While the warmer temperatures and sunshine are very much welcome here in the Queen City, spring can unfortunately also bring with it some other seasonal 'gifts' that can cause some changes in the health of our pets. We are all itching to get outside when the sun comes out and to start enjoying walking on the sidewalks and park paths that are no longer slippery and ice-covered! However, if you have been walking lately through the neighborhoods of Regina, you may have noticed the presence of some white/grey spiderweb-like material on the grass- this is snow mold! In addition, as the snow recedes it also uncovers a lot of leaf/garden litter left behind from the previous fall. There is also the thick layer of dust from melted snow, windy days, and winter street sanding...then out comes Fido, who is just as excited as you are to finally see the grass again and on that beautiful spring day the first thing he wants to do is.... roll in all of it!
By the time you are back from your walk or backyard play session, you may notice that Fido now is sneezing more than he used to, maybe his eyes are a bit red and watery, and maybe his previous skin allergies or respiratory condition that were so well controlled are suddenly NOT again....ahhhh spring! This is a season where our veterinarians will often see flare-ups of allergies, respiratory conditions or other environmental irritants in our patients. If your pet has a known seasonal environmental allergy, be sure to discuss a proactive spring treatment plan with one of our veterinarians to be prepared in advance and to avoid development of severe symptoms. Raking leaf litter and snow mold off of the lawn and giving it a rinse down with a water hose can also help to remove excess dust, allergens and floating particles in your yard. Bathing your pet after they have been rolling or playing in the grass can also be helpful to remove allergens from their fur; ask our team for a recommended shampoo!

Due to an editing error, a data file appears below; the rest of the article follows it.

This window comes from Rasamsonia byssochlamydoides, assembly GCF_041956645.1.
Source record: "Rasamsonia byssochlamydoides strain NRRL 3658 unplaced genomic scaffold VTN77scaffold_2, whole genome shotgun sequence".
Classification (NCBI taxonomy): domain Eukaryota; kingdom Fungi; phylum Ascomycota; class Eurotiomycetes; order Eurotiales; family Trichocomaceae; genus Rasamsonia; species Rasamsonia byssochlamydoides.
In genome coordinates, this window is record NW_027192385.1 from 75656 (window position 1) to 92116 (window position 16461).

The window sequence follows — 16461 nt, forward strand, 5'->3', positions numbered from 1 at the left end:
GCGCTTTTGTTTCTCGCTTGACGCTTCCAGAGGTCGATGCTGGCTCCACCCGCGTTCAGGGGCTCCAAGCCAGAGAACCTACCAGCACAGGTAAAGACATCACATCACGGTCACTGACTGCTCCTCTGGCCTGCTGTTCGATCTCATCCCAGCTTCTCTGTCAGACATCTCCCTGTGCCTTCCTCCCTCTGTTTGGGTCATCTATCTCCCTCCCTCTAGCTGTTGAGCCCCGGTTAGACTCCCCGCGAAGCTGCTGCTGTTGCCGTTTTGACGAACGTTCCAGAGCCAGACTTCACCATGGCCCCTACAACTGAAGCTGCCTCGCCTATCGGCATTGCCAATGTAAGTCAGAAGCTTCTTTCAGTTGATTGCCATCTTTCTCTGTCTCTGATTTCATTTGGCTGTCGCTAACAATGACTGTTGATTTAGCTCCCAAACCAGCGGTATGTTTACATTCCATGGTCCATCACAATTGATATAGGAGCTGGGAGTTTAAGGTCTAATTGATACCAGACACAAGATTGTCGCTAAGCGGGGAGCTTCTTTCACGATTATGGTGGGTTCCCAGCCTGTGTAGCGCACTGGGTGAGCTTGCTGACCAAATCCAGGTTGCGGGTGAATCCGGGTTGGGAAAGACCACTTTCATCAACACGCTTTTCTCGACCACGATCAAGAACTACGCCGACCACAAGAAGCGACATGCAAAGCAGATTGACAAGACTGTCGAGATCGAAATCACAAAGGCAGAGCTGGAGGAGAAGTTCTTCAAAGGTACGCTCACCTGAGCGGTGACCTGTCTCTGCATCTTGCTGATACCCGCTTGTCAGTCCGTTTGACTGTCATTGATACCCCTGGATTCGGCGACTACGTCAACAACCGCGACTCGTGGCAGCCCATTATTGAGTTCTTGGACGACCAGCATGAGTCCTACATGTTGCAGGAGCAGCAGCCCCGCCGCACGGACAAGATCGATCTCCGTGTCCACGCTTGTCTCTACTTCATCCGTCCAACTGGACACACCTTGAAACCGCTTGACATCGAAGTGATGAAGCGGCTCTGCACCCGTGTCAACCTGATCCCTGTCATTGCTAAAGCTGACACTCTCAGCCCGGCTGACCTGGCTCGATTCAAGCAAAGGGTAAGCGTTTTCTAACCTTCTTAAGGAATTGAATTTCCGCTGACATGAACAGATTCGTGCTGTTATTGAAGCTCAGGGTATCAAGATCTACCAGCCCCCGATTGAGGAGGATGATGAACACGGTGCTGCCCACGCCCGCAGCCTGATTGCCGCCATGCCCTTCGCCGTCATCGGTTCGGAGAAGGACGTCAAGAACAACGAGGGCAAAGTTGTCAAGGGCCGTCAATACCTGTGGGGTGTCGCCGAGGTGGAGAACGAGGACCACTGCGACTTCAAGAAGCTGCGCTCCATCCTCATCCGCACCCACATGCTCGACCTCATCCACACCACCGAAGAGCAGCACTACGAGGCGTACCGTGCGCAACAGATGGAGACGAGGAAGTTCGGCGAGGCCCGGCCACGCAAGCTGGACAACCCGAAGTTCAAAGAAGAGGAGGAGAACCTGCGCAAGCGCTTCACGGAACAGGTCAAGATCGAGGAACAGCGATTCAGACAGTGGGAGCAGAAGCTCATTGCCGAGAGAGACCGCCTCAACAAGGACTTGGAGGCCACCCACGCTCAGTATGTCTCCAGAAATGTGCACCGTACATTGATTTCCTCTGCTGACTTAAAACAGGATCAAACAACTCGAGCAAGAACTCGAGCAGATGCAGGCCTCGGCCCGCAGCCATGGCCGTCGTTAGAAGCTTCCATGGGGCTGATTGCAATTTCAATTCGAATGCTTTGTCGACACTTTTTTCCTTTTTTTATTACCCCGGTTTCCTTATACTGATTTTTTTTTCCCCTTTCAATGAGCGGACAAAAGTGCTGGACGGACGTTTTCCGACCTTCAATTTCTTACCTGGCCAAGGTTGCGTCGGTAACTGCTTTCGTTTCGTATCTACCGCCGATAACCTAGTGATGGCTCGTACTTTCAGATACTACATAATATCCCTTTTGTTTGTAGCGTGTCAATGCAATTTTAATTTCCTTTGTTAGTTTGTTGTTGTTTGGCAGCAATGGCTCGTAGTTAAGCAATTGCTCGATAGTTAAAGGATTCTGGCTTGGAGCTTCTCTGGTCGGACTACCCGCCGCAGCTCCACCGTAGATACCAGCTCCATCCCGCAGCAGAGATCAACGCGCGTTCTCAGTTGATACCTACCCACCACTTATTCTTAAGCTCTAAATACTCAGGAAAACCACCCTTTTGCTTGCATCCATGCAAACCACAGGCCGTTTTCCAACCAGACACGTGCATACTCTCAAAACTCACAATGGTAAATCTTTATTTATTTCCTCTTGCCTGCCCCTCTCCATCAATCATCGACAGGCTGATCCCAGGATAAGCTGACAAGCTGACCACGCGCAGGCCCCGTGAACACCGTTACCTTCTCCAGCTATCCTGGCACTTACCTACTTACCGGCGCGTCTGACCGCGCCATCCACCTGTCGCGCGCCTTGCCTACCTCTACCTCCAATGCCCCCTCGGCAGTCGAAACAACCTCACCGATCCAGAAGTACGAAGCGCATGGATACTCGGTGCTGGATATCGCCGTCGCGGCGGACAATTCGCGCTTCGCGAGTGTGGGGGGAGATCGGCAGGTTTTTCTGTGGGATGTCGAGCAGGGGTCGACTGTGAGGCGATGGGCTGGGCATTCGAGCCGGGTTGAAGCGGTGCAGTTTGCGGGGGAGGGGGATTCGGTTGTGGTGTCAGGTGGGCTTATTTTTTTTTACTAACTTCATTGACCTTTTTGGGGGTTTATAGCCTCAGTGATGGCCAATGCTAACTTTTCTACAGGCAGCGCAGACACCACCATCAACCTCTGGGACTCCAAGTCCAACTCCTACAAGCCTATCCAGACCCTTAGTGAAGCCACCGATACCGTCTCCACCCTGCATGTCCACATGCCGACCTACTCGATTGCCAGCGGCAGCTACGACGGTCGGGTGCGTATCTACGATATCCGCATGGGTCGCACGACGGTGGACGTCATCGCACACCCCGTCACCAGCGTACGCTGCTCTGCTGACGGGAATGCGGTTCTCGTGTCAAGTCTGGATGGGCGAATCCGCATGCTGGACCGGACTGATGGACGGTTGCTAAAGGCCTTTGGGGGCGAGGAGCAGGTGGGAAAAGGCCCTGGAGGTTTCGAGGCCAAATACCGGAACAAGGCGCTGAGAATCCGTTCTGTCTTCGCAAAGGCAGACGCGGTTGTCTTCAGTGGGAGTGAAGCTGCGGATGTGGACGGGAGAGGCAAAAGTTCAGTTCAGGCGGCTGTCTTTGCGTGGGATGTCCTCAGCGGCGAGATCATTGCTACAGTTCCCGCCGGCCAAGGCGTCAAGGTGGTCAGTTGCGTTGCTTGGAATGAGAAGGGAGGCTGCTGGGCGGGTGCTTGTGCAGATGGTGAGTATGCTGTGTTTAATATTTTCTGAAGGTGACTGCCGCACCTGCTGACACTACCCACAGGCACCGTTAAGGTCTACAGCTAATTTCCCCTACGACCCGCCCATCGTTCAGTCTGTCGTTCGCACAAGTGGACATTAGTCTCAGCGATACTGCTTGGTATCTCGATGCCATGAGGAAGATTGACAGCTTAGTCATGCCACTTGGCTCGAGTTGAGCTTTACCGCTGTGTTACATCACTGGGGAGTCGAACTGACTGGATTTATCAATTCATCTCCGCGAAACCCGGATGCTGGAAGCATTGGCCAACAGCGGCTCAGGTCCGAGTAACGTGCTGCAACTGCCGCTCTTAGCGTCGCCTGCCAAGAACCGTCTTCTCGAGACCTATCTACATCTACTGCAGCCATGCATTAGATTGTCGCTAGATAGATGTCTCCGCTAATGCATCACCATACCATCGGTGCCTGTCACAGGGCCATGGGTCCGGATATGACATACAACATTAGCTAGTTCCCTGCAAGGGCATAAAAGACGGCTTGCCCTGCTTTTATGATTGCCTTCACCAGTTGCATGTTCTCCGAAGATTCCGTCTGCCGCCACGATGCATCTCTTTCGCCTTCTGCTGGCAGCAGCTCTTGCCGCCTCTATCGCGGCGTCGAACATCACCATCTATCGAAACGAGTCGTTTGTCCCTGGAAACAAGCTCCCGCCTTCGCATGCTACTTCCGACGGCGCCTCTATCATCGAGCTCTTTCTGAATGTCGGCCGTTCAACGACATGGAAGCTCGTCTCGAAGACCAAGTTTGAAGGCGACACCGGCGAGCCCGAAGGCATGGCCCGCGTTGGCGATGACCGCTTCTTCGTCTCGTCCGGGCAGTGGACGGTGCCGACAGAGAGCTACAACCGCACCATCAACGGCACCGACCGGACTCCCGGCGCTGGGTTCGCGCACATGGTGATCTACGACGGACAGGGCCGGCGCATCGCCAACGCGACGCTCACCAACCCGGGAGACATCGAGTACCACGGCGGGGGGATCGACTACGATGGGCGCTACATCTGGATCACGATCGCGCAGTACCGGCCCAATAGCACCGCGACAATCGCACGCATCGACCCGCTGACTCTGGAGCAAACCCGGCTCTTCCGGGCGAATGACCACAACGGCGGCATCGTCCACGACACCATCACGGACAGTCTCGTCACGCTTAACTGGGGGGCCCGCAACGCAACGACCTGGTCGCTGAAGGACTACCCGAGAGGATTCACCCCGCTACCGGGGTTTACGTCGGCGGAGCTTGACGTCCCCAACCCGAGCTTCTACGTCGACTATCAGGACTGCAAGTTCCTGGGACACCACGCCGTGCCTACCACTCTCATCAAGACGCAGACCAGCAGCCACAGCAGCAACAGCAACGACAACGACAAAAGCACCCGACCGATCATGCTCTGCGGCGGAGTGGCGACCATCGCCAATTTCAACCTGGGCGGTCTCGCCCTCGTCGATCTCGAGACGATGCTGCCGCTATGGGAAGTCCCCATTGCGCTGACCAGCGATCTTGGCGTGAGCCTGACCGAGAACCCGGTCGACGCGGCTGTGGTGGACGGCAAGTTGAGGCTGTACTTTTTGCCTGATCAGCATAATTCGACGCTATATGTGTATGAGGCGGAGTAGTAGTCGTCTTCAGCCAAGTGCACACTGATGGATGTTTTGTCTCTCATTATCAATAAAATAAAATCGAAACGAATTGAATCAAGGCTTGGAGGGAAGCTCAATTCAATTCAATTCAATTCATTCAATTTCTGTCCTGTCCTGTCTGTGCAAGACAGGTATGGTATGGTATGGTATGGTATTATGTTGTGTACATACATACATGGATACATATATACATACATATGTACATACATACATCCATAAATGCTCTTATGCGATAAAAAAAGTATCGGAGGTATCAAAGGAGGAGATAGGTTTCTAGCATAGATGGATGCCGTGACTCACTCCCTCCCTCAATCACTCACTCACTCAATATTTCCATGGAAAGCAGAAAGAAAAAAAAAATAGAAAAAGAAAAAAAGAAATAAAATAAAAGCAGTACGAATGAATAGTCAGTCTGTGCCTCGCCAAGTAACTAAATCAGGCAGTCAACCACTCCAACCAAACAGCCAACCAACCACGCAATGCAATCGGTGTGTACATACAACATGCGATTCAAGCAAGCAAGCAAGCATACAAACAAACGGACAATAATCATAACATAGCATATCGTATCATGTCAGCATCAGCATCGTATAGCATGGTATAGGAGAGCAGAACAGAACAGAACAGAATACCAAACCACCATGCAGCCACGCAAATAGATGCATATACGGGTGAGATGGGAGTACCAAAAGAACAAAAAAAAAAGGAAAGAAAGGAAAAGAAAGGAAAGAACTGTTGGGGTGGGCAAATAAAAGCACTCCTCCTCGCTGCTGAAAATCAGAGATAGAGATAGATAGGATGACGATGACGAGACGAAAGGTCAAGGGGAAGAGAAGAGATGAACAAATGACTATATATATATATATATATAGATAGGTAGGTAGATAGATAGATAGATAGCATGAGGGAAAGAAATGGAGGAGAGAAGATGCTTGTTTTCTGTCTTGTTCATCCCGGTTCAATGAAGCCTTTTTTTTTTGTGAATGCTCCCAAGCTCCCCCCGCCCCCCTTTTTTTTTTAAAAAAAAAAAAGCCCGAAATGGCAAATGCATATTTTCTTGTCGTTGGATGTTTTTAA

Although spring is commonly associated with such allergens, if your pet is coughing, sneezing or has developed 'red' eyes, examination by one of our veterinarians is always advised to rule out many other potential causes and to ensure appropriate therapy.